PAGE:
FACTOID # 19: Cheap sloppy joes: Looking for reduced-price lunches for schoolchildren? Head for Oklahoma!
 
 Home   Encyclopedia   Statistics   States A-Z   Flags   Maps   FAQ   About 
   
 
WHAT'S NEW
 

SEARCH ALL

FACTS & STATISTICS    Advanced view

Search encyclopedia, statistics and forums:

 

 

(* = Graphable)

 

 


Encyclopedia > Nectanebo I

Nectanabo Kheperkara (or more properly Nekhtnebef) was a pharaoh of the Thirtieth dynasty of Egypt. Pharaoh (Arabic فرعون ) (Hebrew פַּרְעֹה ); is a title used to refer to the kings (of godly status) in ancient Egypt. ... The Thirtieth dynasty of Egypt followed Nectanebo Is deposition of Nefaarud II, the son of Hakor. ...


In 380 BC, Nectanebo deposed Nefaarud II, starting the last dynasty of Egyptian kings. He seems to have spent much of his reign defending his kingdom from Persian reconquest with the occasional help of troops from Sparta or Athens. Centuries: 5th century BC - 4th century BC - 3rd century BC Decades: 430s BC 420s BC 410s BC 400s BC 390s BC - 380s BC - 370s BC 360s BC 350s BC 340s BC 330s BC 385 BC 384 BC 383 BC 382 BC 381 BC 380 BC 379 BC 378 BC 377... Nefaarud II Pharaoh of Egypt in 380 BC after the Death of his father Hakor The Last Pharaoh of the twenty-ninth Dynasty. ... The term Persian Empire refers to a series of historical empires that ruled over the Iranian plateau. ... Sparta (Σπάρτη) was a city in ancient Greece, whose territory included, in Classical times, all Laconia and Messenia, and which was the most powerful state of the Peloponnesus. ... Athens (Greek: Αθήνα, Athína (IPA: )) is the capital of Greece and one of the most famous cities in the world, named after goddess Athena. ...


From about 365 BC he was a co-regent with his son Teos, who succeeded him. He died in 362 BC. Centuries: 5th century BC - 4th century BC - 3rd century BC Decades: 410s BC 400s BC 390s BC 380s BC 370s BC - 360s BC - 350s BC 340s BC 330s BC 320s BC 310s BC 370 BC 369 BC 368 BC 367 BC 366 BC - 365 BC - 364 BC 363 BC 362... Teos was Pharaoh of Egypt between the years of 362 to 360 BC; he had been co-regent with his father Nectanebo I from about 365. ... Centuries: 5th century BC - 4th century BC - 3rd century BC Decades: 410s BC 400s BC 390s BC 380s BC 370s BC 360s BC 350s BC 340s BC 330s BC 320s BC 310s BC 367 BC 366 BC 365 BC 364 BC 363 BC 362 BC 361 BC 360 BC 359...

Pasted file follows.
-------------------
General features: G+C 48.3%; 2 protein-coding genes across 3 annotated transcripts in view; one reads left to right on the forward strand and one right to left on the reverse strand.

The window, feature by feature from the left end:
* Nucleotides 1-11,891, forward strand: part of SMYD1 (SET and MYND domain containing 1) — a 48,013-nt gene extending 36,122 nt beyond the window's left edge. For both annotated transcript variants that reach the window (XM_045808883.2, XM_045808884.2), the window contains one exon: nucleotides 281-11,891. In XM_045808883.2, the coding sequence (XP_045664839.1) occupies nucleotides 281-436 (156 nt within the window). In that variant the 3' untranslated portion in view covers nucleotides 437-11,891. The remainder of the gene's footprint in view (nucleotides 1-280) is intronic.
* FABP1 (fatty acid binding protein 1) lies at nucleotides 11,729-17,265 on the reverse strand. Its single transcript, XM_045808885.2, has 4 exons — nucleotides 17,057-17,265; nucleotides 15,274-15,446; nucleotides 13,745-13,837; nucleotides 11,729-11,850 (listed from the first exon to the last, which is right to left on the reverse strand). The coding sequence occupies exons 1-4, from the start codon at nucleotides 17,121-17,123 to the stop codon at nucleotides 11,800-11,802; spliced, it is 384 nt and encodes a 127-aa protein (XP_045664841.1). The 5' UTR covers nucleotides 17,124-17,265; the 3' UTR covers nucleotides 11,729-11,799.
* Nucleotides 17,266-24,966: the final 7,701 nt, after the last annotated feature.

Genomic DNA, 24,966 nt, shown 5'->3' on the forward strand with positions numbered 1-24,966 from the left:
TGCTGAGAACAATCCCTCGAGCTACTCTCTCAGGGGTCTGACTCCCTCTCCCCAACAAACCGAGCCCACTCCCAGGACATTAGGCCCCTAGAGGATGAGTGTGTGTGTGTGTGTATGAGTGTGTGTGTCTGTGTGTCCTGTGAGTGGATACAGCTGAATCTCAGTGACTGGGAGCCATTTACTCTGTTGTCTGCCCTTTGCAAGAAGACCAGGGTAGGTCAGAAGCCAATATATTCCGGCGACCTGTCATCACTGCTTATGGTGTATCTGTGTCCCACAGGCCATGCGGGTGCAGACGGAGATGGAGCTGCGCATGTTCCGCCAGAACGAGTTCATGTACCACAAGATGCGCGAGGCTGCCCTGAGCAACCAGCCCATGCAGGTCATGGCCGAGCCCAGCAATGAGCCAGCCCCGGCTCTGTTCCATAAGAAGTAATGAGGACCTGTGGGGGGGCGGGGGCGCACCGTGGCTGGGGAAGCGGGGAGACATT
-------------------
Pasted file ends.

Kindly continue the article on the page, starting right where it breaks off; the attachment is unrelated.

After Alexander the Great conquered Egypt, popular myth declared him the son of Nectanebo. "He did not die in Egypt but escaped to Greece where he became the secret lover of Olympia, mother of Alexander." see Mary Renault's book on Alexander. :) The legend says that Nectanebus was the last native King of Egypt and the greatest of magicians. He used magic to shipwreck his enemies. He disguised himself as the god Zeus-Ammon in the form of a dragon to seduce Olympia. Olympia believed Alexander was the son of Zeus. Nectanebus taught young Alexander astrology. Alexander playfully pushed Nectanebus into a pit, accidentally killing him. [1]

Preceded by:
Nefaarud II
Pharaoh of Egypt
Thirtieth Dynasty
Succeeded by:
Teos

  Results from FactBites:
 
Nectanebo II - Wikipedia, the free encyclopedia (259 words)
Nectanebo II (ruled 360 - 343 BC), also known by the name Nakhthoreb, was the third and last king of the Thirtieth dynasty of Egypt and the last native ruler of the country.
Nectanebo was placed on the Egyptian throne by Spartan king Agesilaus II, who helped him overthrow Teos and fight off a rival pretender.
With Nectanebo's flight all organized resistance to the Persians collapsed, and Egypt once again was reduced to a satrapy of the Persian Empire.
Thirtieth dynasty of Egypt - Wikipedia, the free encyclopedia (377 words)
Nectanebo was in control of all of Egypt by November of 380 BC, and spent much of his reign defending his kingdom from Persian reconquest with the occasional help of Sparta or Athens.
Nectanebo II's reign was dominated by the efforts of the Persian rulers to reconquer Egypt, which they considered a satrapy in revolt.
This second invasion proved successful, and Nectanebo was forced to withdraw from his defenses in the Nile Delta to Memphis, where he saw that his cause was lost.
  More results at FactBites »

 
 

COMMENTARY     


Share your thoughts, questions and commentary here
Your name
Your comments

Want to know more?
Search encyclopedia, statistics and forums:

 


Press Releases |  Feeds | Contact
The Wikipedia article included on this page is licensed under the GFDL.
Images may be subject to relevant owners' copyright.
All other elements are (c) copyright NationMaster.com 2003-5. All Rights Reserved.
Usage implies agreement with terms, 1022, m